Aaron Chapman's great Tyee piece, Ten Legends of Vancouver's Penthouse Nightclub, brought back memories.
I visited The Penthouse only a handful of times, in its declining, maybe declined, days. In the seventies, rules governing liquor service in BC were primitive but a far cry from decades preceding. By then, people didn't visit the Filippone establishment for pairing of food and wine. More for the pairing of man and woman.
My boss at the time was a single gentleman who prowled late spots regularly. He summoned me to The Penthouse after a long dinner at one of Hys' eateries. A couple of drinks were ordered. No doubt, we would discuss the latest quarterly reports. However, my leader spotted a comely friend across the room and had to say hello to the lady.
Moments later, he's back and fumbling with himself under the table. I saw that he'd removed his belt. He mumbled about extra stashed for fortuitous encounters and, from a split on the inside of the leather, he extracted a number of $20 bills. Having apparently lost interest in discussing the quarterlies, he asked if I could find my own way home.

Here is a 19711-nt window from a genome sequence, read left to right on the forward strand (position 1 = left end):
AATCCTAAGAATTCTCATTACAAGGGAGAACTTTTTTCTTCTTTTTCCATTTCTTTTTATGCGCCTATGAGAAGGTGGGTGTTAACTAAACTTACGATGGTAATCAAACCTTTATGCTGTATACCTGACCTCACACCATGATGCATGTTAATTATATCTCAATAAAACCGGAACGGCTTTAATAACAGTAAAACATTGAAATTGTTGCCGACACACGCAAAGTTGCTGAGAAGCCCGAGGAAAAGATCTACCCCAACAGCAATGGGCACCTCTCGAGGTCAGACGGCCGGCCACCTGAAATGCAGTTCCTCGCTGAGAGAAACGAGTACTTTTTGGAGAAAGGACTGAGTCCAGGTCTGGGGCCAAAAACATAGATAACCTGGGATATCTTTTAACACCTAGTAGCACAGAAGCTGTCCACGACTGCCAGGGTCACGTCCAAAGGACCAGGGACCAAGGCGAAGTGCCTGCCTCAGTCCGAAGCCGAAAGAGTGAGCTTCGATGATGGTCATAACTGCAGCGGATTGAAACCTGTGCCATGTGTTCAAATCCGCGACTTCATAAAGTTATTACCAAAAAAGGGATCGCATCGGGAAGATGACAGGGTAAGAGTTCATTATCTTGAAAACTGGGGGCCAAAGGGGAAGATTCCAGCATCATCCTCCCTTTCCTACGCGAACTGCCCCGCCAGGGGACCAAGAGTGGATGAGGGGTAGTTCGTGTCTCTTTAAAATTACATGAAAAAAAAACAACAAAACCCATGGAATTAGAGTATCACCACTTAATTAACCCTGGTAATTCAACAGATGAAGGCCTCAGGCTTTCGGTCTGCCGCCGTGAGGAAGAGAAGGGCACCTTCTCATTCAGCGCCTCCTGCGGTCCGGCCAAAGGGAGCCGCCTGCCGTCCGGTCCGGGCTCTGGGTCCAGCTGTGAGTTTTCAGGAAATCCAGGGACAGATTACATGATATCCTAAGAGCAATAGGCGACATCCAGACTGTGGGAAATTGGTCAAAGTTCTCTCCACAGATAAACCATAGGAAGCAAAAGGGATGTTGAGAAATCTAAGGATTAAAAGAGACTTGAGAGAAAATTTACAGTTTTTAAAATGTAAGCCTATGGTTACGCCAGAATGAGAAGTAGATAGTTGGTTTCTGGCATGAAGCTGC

Another unique place I recall from early days was the Blue Horn Jazz Club on Broadway. Circa 1965, Duke Ellington's band arrived late after a concert elsewhere. One renowned sax player joined our table; we were in thrall. Then, he made a too bold effort to pick up one of the young people at our table. Me!
A different night, legendary night writer Jack Wasserman led followers to a table nearby. Waiters instantly delivered large glasses of clear soda water to Jack and friends. A moment later, the fluid was darkly coloured. I never saw a brown bag or a bottle pass over the glasses; it must have been miraculous conversion of inorganic fluid to specialized organic fluid.
Other Blue Horn memories included the great Charlie Mingus playing with a small group. Some say that Mingus' music was sometimes too difficult to play. Well, it sure the hell was that night because Charlie and the boys were drinking straight from the bottle. They could barely sit upright, but they could play. Man, could they play.
Maybe the most vivid recollection is of Canadian jazz/pop great Moe Koffman. Of course, he did the much improvised, extended version of Swinging Shepherd Blues. What knocked my socks off though was Koffman playing Herbie Hancock's Watermelon Man on two tenor saxophones - at the same time.
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